18. Usability Test

I can’t stress this enough, and it really doesn’t matter what stage of the process (from an idea in your head to a website that’s been live for years) your website is at, it’s always a good time to get out and do some testing. Even if your testing shows you have a perfect website, you still can’t rest on your laurels – the way people are using the internet is constantly changing – look at the increased use of touch screens and mobile that’s currently going on – and if testing shows up some issues, do something about them and get them fixed as soon as you can. Keep testing on a regular (monthly to quarterly basis for existing sites that are working well) to ensure everything keeps running smoothly.

19. Use Feedback

When you get feedback from your users, keep track of it, use it, make the most of it. If someone has gone to the effort of giving you feedback, they are obviously interested enough in your site to care. You don’t necessarily have to take every suggestion your users offer, but if you get lots of comments about certain aspects of your site, it’s definitely time to consider doing something about it.

20. Do it – Now!

The worst thing you can do after reading all this is not do anything about it. After you’ve finished reading this, pick just a couple of points to try and get yourself started. If every day you pick one or two ideas to try out, it could take just a few minutes of your time, but lead to a huge return for your site. Make your site better, one step at a time.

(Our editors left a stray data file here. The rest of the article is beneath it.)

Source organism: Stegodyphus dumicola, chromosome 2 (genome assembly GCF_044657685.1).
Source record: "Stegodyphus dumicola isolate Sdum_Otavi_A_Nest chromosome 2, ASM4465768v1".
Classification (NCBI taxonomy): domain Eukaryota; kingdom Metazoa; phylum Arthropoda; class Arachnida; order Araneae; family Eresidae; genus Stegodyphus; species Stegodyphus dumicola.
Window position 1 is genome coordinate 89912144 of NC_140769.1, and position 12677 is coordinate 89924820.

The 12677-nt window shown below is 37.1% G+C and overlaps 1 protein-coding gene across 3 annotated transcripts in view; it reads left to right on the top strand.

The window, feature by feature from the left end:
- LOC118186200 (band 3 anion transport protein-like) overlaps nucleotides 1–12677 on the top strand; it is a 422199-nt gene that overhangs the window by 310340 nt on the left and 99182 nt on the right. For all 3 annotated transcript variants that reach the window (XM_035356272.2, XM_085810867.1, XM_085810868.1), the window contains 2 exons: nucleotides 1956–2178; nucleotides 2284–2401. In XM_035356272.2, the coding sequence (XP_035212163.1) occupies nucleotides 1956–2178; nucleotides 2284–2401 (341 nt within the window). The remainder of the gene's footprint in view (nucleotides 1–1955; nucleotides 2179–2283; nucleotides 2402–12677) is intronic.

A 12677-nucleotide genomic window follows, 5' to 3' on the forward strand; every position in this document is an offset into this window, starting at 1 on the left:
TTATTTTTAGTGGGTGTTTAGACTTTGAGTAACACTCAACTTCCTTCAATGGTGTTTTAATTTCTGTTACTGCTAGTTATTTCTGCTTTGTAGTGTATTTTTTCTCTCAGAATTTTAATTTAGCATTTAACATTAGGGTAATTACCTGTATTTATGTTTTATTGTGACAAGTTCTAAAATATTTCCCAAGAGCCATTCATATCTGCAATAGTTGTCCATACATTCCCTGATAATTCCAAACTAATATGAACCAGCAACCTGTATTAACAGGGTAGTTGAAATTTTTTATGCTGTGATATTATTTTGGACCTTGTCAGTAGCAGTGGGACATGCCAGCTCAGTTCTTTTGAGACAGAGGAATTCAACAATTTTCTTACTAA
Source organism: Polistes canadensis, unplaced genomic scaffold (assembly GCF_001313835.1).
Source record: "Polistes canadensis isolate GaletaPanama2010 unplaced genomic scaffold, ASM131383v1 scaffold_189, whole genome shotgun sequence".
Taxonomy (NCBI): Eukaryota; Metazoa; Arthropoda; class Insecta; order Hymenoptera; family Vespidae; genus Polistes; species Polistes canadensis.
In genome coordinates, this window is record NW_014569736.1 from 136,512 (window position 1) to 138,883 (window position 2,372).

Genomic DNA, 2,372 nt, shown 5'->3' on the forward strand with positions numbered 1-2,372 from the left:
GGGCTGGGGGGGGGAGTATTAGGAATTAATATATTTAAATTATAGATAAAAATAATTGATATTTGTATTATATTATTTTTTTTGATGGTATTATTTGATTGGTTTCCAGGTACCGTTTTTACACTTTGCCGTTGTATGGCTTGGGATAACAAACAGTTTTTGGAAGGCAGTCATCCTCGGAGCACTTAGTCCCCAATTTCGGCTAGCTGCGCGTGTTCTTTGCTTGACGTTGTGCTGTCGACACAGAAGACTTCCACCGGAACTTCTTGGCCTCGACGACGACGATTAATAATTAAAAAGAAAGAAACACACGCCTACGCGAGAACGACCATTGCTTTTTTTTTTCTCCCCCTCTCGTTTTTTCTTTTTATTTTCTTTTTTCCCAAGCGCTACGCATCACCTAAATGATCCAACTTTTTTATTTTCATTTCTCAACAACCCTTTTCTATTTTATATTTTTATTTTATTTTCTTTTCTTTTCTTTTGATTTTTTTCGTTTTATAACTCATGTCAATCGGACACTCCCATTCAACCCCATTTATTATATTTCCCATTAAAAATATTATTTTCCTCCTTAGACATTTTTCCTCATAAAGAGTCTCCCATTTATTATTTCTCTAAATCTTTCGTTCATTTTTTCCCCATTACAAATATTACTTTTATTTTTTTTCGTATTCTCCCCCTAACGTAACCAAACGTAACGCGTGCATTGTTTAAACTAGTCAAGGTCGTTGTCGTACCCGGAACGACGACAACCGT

Great! now what?

Each of these steps in and of itself is a fairly quick, simple thing to get up and started. Each one can make a big difference to the experience your site has to offer. The better the experience of your site, the more people will use it, the more they will recommend it to their friends, the more they will invest in it in terms of both time and money.

Take on a couple of steps at a time, and keep tweaking your site. Keep usability testing as you continue to make changes in your site to ensure you are providing the best experience you possibly can. A more usable web really does start with you, and as more designers and developers start focusing on usability and user experience, it will lead to a better internet experience for all of us. Now isn’t that a grand goal to work towards?

Author:

Jacob is a usability geek at IntuitionHQ.com -- a simple usability testing service by designers, for designers, that's quick and easy to use. When he's not indulging his passion for the Internet, he is studying Chinese (having spent three years in China) or reading about design.